Leading off my 2nd annual Classic Horror Films tradition is the amazing film The Bride of Frankenstein. While it is hard for any sequel to surpass it's predecessor, Bride does it big time. A grand horror thriller with a dose of humor. Director James Whale brings back Colin Clive as Dr. Frankenstein and Boris Karloff as his creation. But the real delight here is the addition of Elsa Lanchester as The Bride. Her appearance is this film has to be one of cinema's great introductions. Standing on covered stilts with that unforgettable shock hairstyle, she is quite the image. The Bride of Frankenstein is not only one of the greatest horror films ever made, but it is also one of the best films ever made, period! And might I add, it is the proud recipient of a Montie for Best Film of 1935. I just don't give those out to everyone. Well maybe to Cary Grant and Carole Lombard, but that's another story.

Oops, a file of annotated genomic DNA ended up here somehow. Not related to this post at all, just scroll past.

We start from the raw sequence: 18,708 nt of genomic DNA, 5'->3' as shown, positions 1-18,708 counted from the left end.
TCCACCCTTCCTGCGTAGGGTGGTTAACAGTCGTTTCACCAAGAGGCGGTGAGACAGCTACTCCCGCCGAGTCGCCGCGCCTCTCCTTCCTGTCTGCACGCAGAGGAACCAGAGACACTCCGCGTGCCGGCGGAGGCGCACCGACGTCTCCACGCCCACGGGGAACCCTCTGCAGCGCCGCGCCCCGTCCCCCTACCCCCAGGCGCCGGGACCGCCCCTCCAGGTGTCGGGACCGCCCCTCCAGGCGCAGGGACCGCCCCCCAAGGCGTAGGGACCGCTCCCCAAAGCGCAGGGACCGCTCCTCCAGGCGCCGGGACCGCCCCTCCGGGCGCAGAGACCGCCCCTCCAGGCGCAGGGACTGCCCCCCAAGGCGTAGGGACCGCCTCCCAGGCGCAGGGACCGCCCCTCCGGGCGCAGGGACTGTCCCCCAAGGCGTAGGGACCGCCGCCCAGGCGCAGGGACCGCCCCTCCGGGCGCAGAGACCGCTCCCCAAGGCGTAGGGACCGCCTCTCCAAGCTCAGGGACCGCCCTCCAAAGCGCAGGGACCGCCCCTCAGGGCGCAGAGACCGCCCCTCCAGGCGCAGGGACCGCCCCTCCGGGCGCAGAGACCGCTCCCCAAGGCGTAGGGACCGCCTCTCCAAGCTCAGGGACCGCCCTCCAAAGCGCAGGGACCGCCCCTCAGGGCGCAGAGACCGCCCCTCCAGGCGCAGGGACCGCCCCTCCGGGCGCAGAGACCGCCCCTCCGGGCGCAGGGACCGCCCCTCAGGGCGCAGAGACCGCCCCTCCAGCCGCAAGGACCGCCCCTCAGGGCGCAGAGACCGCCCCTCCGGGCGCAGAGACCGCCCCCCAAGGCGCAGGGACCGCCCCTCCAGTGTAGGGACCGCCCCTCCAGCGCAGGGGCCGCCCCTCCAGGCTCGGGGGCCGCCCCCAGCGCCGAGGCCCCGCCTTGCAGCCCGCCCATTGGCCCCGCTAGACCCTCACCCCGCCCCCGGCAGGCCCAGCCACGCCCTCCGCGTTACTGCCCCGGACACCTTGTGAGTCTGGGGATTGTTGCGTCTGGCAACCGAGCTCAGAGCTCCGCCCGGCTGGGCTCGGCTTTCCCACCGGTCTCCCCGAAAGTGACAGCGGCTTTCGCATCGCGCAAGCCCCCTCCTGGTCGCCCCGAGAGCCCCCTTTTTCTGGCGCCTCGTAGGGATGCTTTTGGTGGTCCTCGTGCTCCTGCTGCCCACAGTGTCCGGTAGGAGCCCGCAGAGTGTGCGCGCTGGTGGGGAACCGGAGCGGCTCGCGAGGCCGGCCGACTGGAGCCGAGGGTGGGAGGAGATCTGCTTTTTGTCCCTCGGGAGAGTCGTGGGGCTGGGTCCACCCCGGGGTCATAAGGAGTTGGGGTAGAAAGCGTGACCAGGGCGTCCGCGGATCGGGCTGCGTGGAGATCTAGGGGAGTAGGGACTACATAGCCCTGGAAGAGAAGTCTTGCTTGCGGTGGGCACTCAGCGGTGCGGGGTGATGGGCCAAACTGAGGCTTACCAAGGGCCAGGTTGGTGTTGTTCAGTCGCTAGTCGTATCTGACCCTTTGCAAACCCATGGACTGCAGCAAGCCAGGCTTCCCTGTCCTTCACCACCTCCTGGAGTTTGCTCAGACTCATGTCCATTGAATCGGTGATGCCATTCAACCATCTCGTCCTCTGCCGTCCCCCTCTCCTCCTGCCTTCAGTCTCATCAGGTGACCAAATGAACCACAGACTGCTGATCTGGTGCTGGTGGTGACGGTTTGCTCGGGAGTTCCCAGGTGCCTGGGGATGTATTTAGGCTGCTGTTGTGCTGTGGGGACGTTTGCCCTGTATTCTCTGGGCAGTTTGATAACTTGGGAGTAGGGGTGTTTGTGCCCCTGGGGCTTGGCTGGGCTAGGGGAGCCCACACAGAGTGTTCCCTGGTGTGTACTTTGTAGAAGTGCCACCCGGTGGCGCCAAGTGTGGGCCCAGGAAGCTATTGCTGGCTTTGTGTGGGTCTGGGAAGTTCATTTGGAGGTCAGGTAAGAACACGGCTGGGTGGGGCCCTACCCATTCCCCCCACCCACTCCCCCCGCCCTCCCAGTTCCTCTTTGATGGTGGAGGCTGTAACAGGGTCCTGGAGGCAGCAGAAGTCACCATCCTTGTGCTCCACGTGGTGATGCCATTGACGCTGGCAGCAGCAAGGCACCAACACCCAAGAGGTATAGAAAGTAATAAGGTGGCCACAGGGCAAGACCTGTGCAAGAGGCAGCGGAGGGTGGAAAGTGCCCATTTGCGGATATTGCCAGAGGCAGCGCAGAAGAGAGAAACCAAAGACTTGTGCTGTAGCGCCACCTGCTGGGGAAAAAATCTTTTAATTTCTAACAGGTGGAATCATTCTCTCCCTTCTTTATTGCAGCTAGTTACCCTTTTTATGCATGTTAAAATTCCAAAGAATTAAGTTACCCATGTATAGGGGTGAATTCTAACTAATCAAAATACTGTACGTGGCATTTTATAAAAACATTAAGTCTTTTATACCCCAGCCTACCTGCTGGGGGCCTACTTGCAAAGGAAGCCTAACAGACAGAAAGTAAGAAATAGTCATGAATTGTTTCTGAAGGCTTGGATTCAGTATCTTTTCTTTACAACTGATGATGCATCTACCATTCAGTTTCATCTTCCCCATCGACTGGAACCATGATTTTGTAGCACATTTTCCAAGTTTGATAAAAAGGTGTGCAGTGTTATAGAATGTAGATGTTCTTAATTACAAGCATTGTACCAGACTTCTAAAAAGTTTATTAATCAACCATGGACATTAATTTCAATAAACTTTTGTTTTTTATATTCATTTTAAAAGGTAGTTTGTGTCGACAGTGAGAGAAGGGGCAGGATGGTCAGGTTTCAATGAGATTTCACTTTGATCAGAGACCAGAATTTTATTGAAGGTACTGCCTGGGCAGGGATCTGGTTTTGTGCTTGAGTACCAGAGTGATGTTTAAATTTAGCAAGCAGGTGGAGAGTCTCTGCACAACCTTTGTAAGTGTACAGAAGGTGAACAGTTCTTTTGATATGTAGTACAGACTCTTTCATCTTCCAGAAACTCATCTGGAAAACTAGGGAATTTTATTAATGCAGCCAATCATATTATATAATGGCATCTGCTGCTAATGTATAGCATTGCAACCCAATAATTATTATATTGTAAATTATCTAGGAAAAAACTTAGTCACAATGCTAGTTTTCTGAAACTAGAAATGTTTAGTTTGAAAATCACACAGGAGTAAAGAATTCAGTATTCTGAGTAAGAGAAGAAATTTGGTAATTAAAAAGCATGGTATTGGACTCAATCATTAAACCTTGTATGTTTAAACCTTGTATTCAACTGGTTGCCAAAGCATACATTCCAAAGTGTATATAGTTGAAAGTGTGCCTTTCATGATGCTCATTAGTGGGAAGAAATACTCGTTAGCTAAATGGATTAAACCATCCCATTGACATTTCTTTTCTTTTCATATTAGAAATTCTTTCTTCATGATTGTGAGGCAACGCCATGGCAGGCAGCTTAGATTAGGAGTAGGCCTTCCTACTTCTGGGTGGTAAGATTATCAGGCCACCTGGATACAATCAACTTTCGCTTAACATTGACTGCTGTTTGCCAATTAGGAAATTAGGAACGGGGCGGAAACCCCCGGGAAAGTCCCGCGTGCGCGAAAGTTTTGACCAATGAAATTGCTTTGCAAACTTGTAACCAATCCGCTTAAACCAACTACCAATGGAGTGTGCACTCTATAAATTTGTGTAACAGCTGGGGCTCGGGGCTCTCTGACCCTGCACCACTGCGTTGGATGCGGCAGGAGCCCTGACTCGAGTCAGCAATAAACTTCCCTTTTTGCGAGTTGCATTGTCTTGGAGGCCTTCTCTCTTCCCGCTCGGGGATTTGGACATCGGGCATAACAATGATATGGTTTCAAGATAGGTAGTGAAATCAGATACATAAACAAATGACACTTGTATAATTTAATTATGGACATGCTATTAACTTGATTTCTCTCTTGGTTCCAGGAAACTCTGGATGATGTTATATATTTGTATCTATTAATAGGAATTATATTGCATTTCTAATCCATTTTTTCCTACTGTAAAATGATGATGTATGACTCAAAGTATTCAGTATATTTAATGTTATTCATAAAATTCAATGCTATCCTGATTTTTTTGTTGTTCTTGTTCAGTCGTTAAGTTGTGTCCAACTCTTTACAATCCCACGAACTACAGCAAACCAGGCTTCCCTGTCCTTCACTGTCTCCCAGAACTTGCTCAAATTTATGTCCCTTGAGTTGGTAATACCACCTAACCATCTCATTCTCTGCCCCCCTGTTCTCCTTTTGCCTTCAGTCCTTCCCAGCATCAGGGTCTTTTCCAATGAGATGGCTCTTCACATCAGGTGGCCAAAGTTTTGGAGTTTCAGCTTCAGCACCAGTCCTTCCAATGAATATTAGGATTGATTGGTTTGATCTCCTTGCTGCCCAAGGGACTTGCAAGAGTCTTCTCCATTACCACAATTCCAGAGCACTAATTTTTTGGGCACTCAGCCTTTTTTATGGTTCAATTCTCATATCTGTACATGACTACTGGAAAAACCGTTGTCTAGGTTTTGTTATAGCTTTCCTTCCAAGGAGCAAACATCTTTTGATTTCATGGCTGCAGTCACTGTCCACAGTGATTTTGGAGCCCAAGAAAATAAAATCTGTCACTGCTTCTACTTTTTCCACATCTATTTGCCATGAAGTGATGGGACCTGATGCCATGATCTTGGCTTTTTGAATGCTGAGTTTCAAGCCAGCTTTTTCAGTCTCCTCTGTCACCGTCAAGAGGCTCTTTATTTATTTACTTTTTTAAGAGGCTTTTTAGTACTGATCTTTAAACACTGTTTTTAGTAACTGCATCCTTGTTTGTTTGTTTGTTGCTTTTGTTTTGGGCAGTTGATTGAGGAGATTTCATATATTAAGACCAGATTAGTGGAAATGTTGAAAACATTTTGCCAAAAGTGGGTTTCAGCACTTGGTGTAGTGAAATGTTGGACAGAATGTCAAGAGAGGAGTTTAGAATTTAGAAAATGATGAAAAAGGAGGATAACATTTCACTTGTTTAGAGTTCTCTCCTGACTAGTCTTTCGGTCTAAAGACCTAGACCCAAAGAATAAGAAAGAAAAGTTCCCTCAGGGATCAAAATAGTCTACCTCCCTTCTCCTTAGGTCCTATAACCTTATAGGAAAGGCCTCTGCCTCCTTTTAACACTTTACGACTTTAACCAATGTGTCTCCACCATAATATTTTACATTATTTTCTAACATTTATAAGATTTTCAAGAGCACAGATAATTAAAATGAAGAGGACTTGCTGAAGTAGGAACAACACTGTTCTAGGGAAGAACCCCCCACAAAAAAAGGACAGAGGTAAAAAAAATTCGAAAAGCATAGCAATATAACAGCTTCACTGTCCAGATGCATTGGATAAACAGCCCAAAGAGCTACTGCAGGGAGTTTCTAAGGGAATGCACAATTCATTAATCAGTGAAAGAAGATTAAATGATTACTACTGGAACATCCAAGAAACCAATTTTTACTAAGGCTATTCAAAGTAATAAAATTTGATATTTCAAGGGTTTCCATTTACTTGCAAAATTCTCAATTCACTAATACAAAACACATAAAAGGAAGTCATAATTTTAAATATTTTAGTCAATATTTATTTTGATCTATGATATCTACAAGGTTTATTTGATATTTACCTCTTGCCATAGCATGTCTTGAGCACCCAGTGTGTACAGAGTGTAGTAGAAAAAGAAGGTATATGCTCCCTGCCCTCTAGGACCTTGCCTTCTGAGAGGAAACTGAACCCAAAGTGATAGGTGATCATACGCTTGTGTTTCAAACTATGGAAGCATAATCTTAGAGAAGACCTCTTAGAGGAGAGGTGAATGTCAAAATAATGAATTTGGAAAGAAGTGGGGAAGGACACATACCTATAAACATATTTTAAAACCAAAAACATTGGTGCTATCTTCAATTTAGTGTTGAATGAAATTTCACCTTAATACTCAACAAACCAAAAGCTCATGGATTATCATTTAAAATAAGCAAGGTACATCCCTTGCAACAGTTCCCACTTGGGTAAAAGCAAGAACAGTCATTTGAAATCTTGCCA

Facts and Trivia:
Not long before filming began, Colin Clive broke a leg in a horse riding accident. Consequently, most of Dr. Frankenstein's scenes were shot with him sitting.
The musical soundtrack for this film proved so popular, it was used again in the Flash Gordon and Buck Rogers serials starring Buster Crabbe.
The "body count" in the original cut was 21. This was trimmed to 10 after pressure from the censors.
Elsa Lanchester was only 5'4" but for the role was placed on stilts that made her 7' tall. The bandages were placed so tightly on her that she was unable to move and had to be carried about the studio and fed through a straw.
Boris Karloff protested against the decision to make The Monster speak, but was overruled. Since he was required to speak in this film, Karloff was not able to remove his partial bridgework as he had done to help give the Monster his sunken cheek appearance in the first film. That's why The Monster appears fuller of face in the sequel.
"The Bride", the most obscure of Universal Studios' Classic Monsters, is on screen for less than five minutes and is the only "Classic Monster" never to have killed anyone.
When filming the scene where the monster emerges from the burnt windmill, Boris Karloff slipped and fell into the water-filled well. Upon being helped out, he realized he had broken a leg in the fall. The metal struts used to stiffen his legs (for the famous "monster lurch") helped keep the bones in place until they could be properly set.